Mosque Name: Qasr Tubah
City: Desert Castle
Year of construction (AH): 126 AH
Year of construction (AD): 743 AD
GPS: 31°19’32"N 36°34’15"E
Original Qibla: Jerusalem
Rebuilt facing Mecca: never
The unfinished Qasr al-Tubah believed to have been started under the patronage of Caliph Walid II ibn Yazid around 743-44 AD, and was almost certainly destined to be a caravanserai along the established caravan route. However, only the northern end was finished, perhaps because of the abrupt end of the Umayyad dynasty in 750 AD. Tabari Vol. 26
North of Qasr Tuba, alongside the dry riverbed, is the palace’s ancient water supply -three massive wells built of stone, with adjacent plastered pools and round structures designed for use by the animals that powered the water-lifting devices.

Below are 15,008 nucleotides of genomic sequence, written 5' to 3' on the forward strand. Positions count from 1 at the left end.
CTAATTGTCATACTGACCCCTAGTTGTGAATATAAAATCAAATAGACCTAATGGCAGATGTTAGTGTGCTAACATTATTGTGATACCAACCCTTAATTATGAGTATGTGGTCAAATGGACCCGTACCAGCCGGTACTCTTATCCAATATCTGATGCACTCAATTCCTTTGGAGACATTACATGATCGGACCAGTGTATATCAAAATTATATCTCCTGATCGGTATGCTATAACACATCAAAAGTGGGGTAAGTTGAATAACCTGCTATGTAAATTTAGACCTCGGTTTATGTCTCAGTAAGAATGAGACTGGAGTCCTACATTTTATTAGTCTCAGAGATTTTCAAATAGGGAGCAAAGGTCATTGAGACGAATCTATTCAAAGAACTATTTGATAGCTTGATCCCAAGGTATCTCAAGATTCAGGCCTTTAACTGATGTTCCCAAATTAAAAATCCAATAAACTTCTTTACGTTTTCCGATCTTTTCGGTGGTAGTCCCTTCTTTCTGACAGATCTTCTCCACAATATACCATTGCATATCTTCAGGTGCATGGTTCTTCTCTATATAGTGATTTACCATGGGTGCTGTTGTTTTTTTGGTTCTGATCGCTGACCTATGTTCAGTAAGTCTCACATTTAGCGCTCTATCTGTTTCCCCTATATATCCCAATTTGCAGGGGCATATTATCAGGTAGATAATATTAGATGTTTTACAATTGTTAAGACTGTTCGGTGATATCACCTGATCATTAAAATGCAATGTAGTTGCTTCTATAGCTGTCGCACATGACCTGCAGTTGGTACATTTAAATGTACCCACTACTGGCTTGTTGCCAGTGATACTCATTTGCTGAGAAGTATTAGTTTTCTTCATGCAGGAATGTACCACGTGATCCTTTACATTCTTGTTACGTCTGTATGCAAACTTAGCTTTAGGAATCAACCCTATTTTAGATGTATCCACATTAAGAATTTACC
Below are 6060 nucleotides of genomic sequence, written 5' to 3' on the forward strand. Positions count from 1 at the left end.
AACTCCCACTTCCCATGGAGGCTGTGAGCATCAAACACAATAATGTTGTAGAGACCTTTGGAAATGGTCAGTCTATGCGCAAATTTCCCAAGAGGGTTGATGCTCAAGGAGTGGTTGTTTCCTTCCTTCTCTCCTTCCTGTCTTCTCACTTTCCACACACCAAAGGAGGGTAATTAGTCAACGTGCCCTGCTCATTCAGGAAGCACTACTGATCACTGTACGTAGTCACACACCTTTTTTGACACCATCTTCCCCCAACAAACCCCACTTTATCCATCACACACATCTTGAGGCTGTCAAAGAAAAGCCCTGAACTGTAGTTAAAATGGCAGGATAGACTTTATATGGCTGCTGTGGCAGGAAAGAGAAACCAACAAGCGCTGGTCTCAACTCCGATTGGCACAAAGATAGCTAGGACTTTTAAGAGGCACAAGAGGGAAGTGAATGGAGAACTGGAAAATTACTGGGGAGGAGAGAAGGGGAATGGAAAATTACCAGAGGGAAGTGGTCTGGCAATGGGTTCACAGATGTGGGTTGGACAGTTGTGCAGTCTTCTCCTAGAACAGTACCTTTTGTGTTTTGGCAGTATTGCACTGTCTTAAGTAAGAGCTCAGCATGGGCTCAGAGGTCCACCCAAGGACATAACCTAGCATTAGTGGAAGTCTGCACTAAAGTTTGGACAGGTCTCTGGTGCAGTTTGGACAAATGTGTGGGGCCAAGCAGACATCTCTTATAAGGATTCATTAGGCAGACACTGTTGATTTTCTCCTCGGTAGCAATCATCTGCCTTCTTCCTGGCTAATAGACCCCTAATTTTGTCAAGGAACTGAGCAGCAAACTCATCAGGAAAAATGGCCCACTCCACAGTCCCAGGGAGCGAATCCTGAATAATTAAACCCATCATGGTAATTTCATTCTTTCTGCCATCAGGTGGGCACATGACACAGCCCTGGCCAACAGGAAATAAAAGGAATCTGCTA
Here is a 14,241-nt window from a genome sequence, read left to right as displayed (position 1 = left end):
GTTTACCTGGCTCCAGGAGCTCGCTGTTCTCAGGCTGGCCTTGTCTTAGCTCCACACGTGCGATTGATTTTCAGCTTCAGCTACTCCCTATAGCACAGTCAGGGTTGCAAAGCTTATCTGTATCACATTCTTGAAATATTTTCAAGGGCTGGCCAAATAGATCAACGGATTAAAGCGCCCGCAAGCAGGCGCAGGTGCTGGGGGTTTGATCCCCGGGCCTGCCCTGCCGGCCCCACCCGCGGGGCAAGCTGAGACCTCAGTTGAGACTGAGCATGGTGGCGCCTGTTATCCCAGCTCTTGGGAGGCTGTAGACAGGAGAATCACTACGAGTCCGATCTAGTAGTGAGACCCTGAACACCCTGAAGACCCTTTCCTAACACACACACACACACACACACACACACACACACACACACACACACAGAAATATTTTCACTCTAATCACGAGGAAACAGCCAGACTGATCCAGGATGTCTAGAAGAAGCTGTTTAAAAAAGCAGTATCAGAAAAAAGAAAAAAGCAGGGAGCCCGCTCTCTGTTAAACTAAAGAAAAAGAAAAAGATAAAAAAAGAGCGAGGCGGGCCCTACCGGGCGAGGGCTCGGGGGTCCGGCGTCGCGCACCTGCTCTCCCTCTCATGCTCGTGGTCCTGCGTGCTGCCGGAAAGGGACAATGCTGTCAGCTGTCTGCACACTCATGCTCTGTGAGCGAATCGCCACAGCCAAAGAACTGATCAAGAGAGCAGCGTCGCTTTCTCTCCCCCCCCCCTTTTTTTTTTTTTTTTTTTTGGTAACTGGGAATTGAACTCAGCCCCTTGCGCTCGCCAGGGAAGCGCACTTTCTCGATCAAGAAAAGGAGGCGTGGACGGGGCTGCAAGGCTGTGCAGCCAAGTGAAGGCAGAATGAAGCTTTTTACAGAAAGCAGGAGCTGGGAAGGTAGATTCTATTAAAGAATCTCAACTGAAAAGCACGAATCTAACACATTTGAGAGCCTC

The entire complex has a qibla direction towards Jerusalem. This strange anomaly may be due to Walid II’s strange character. His full name was Walid ibn Yazid. He was an Umayyad caliph who reigned for a short period between 743 and 744/125-126 AH. He was the son of Yazid II and grandson of ‘Abd al-Malik ibn Marwan. Walid II’s birth date is unknown and sources vary on his age at time of death. Walid II’s brief political career was marked by significant opposition from factions within the ruling class, which ultimately lead to his murder in 744/126. The reputation he left behind was of a ruler who was distracted with wine, women, songs, and poetry. Many facades attributed to his construction contain semi-nude women and lavish decorations. Some religious rulers claimed he was not a Muslim, and the choice of this strange Qibla for this desert castle may be evidence of this. His behavior was considered so profligate that he was passed over and instead, his uncle Hisham became caliph. His desert castle project was then abandoned.